For us, summer is filled with lazy days, popsicles, and fun in the pool. Summer can be fun for our pets as well, but for those with fears related to noise, it can also be a scary time. Thunderstorms, fireworks, passing motorcycles, and other loud sounds can be an absolute nightmare for some animals.

Summer noise phobias are a common pet problem, but there is no need to give up on an enjoyable summer. There are lots of things that you can do, and with Animal Medical Hospital & 24-Hour Urgent Care Center on your side there is no need to fret. 

A Whole Lot of Noise

Some pets are seemingly unbothered by hurricane-force winds and the Fourth of July, but many are scared to near-death by these loud noises. In one sense, a healthy fear of these dramatic sounds is reasonable. For some, though, it goes beyond that. 

Animals who suffer from noise phobia have a very pronounced and persistent fear of an auditory trigger that is very exaggerated for the reality of the situation. For instance, it is normal for a North Carolina pup to be worried if we really are in the throes of a hurricane. It is not normal for your pet to panic when a little thunder rumbles in the distance. 

Pet with noise phobias have extreme reactions to sound. They may:

  • Pace
  • Pant
  • Shake
  • Drool
  • Exhibit a tense posture
  • Be unwilling to move
  • Cling to you
  • Hide
  • Exhibit destructive behavior (digging, chewing, tearing up objects)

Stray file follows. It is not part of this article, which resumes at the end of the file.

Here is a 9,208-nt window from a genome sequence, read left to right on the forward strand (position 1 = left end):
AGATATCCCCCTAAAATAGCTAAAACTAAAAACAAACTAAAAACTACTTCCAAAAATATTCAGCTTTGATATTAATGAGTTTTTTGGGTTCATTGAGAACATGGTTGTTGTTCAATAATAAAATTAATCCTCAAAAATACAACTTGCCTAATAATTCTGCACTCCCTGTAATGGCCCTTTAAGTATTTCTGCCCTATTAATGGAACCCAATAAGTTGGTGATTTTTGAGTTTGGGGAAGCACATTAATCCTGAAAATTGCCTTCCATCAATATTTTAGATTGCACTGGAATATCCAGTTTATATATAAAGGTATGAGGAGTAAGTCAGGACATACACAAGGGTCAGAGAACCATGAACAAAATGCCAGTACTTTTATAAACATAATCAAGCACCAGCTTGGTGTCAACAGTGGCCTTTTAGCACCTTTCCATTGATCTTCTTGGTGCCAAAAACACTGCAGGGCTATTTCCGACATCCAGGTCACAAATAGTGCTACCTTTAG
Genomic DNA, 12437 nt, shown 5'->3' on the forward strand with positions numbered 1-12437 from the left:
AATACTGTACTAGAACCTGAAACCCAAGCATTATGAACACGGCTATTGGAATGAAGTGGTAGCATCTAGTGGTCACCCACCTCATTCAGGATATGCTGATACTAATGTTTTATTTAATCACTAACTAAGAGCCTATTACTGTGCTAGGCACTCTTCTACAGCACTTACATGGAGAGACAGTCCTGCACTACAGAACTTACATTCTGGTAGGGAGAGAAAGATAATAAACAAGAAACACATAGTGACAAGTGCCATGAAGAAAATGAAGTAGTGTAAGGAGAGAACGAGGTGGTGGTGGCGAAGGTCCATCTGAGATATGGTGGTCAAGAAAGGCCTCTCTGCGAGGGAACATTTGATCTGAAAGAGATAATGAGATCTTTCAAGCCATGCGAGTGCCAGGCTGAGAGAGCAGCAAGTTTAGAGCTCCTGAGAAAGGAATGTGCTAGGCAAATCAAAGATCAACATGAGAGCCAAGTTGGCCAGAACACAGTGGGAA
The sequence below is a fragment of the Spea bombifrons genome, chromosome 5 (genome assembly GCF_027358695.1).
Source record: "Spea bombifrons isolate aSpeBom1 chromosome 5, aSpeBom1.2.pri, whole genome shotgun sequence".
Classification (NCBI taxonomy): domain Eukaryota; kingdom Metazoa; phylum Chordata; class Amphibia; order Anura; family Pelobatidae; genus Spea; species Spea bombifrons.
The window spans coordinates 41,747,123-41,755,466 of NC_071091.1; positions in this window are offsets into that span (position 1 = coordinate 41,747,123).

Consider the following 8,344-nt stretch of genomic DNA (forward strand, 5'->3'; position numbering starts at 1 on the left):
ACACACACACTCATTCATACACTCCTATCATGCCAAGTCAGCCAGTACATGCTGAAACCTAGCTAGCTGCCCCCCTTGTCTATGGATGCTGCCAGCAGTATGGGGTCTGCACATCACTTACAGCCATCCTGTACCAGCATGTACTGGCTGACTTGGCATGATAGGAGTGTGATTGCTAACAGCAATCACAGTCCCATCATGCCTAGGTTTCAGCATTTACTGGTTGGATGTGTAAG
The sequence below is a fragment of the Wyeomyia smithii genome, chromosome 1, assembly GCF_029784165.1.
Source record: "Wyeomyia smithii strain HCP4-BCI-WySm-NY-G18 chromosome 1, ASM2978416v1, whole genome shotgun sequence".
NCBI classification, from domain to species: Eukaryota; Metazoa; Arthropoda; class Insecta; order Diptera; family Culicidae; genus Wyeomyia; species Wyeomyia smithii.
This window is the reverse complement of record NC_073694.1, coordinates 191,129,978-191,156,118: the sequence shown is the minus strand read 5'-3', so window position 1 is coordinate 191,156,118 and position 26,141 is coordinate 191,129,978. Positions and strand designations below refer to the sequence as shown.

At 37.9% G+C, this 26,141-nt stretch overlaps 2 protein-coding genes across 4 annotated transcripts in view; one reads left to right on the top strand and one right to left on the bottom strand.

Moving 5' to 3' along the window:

• Try to escape

Noise phobias can appear at any age and can affect any dog. Negative experiences, genetics, and early socialization experiences can all play a role in their development. 

Handling Summer Noise Phobias

Problems with noises are more pronounced in this time of year. So what is a pet owner affected by summer noise phobias to do?

Thankfully, there is a lot that you can do to help.

Build a bunker — For many pets, having a safe zone to retreat to is extremely helpful. Pick a quiet, accessible area where you can close doors and windows to muffle the noise. An interior room such as a bathroom is often ideal. You can also turn on a source of white noise such as a television, radio, or fan to drown out the stimulus that is upsetting your pet. 

The power of distraction — Some pets can be distracted from the noise. Engaging in a play activity they enjoy or working on some training exercises might be just the ticket.

Create some calm — There are lots of tools out there to help nervous pets feel more calm in the face of anxiety-triggers. Utilizing compression clothing such as a Thundershirt, calming pheromones like Adaptil, and anti-anxiety treats or supplements (ask us for recommendations) can be helpful for some pets. 

Invest in behavioral therapy — Putting in work can really pay off when it comes to behavioral modification. Working to desensitize and counter condition your pet can help to create lasting effects.

Drugs are your friend — For some pets with extreme summer noise phobias, pharmacological intervention may be necessary to keep the pet safe, your home intact, and your stress level down. Call us today so that we can evaluate the situation to see if a sedative or anxiety-reducing prescription might be appropriate. 

If you have a pet with summer noise phobias, you should also be sure that your pet’s microchip information is current. If your pet is not microchipped, consider doing so. A scared pet who bolts out the door can be a lost pet, and a microchip is a good way to help ensure a safe return. 

Storms and such are certainly scary, but there are plenty of resources at your disposal to help your pet. Finding the right combination to help you pet is key to helping you both enjoy the summer.